This is from a presentation I attended this weekend for a course on Implementation of Public Policy.
Decision Analysis Strategies of Problem Definition
1. State goals objectives explicitly and precisely.
2. Adhere to the same goal throughout the process. .
3. Try to imagine and consider many alternatives.
4. Define each alternative as a clear course of action
5. Evaluate the costs and benefits of each course of action as accurately as possible.
6. Choose the course of action that will maximise total welfare as defined by objectives.
1. State goals ambiguously, and if possible keep hidden.
2. Be prepared to shift and redefine as needed
3. Keep undeireable alternatives off the agenda. Make your preferred alternative only feasible one.
4. Use rhetoric to blend alternatives; don’t appear to make a clear decision that could trigger opposition.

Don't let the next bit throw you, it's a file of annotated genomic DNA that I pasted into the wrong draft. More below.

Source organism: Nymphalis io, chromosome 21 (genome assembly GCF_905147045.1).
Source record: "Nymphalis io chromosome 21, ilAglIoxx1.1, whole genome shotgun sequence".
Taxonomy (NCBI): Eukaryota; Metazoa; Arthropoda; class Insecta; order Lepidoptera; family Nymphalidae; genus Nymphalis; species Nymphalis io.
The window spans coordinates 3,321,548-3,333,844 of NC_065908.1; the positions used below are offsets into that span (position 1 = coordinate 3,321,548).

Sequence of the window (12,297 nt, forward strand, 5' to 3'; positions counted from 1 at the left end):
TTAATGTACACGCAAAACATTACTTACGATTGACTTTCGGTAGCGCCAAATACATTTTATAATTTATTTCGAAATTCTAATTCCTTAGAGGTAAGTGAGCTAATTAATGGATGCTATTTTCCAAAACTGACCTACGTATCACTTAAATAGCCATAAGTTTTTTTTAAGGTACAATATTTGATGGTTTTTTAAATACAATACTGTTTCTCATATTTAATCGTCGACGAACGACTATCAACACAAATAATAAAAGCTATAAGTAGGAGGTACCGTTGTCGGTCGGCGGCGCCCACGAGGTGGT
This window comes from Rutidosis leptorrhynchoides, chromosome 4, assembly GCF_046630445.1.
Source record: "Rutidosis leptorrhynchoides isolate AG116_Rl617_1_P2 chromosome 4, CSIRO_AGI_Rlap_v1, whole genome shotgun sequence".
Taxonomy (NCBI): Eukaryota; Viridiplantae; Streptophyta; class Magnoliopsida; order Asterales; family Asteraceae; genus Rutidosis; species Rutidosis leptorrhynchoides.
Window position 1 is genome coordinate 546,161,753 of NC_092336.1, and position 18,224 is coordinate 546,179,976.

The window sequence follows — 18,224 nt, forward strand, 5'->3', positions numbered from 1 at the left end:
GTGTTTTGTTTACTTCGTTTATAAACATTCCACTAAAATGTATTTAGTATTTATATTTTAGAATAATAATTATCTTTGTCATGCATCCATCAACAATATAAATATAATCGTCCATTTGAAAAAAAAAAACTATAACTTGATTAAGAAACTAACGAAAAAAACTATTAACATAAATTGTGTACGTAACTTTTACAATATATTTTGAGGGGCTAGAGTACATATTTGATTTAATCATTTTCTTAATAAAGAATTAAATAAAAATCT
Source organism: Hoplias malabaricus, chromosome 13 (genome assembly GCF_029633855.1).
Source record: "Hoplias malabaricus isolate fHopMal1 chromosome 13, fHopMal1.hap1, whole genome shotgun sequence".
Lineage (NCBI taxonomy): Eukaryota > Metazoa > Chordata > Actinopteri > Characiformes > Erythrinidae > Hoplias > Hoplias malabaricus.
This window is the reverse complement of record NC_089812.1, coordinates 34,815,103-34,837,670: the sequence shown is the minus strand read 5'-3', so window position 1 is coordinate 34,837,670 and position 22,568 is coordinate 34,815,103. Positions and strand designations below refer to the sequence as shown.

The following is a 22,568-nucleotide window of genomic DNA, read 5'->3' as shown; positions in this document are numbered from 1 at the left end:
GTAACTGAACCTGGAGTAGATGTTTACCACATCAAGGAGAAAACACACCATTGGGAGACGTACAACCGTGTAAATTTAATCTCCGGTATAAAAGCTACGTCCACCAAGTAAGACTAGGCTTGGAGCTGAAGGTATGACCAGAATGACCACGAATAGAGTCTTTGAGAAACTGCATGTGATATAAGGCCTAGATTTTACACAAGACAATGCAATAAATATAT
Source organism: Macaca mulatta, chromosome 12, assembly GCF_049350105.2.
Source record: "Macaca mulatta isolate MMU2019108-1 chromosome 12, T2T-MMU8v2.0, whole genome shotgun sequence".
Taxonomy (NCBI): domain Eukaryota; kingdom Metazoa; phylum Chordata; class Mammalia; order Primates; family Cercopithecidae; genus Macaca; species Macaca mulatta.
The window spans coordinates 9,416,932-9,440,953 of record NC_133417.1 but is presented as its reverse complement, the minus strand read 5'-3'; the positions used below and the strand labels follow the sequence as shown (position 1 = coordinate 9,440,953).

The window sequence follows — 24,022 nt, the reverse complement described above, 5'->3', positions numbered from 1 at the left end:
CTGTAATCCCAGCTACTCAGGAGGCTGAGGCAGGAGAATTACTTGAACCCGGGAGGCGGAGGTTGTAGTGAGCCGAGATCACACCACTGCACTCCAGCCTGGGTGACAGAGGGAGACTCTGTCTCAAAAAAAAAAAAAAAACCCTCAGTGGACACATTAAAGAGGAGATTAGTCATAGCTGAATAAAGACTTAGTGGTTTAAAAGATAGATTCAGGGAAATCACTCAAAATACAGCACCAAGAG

5. Select from the infinite range of consequences only those whose costs and benefits make your alternative look best.
6. Choose the course of action that hurts powerful constituents the least, but portray your decision as creating maximum social good for a broad public.
It is amazing how true this model is when you analyze government. Typically, many are elected because they are “outsiders”. Consider the last elections, Bush (43), Clinton, Reagan, Carter were all “outsiders” who felt they could change Washington because they were outside the loop. Only Bush (41) could be considered an insider who was familiar with the Washington political process. However, in order to be effective policy makers, each of these leaders, with the possible exception of Reagan struggled when they adopted the second model. Clinton actually mastered the political model, and it may be argued that he was of that mindframe although he claimed to be an “outsider”.
It makes you wonder about how the current candidates frame themselves with regard to making policy decisions. What model do you want “your” ideal candidate to follow.